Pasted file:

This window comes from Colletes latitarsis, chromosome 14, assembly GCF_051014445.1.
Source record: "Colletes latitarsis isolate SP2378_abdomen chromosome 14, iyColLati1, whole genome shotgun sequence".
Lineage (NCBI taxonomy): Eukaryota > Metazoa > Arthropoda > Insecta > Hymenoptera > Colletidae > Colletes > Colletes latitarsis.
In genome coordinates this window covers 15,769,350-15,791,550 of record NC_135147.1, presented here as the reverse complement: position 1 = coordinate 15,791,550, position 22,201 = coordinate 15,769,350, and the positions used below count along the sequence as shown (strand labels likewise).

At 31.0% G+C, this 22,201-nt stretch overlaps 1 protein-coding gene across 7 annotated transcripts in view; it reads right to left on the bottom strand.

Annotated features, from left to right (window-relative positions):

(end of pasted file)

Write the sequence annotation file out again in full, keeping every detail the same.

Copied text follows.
This window comes from Colletes latitarsis, chromosome 14, assembly GCF_051014445.1.
Source record: "Colletes latitarsis isolate SP2378_abdomen chromosome 14, iyColLati1, whole genome shotgun sequence".
Lineage (NCBI taxonomy): Eukaryota > Metazoa > Arthropoda > Insecta > Hymenoptera > Colletidae > Colletes > Colletes latitarsis.
In genome coordinates this window covers 15,769,350-15,791,550 of record NC_135147.1, presented here as the reverse complement: position 1 = coordinate 15,791,550, position 22,201 = coordinate 15,769,350, and the positions used below count along the sequence as shown (strand labels likewise).

At 31.0% G+C, this 22,201-nt stretch overlaps 1 protein-coding gene across 7 annotated transcripts in view; it reads right to left on the bottom strand.

Annotated features, from left to right (window-relative positions):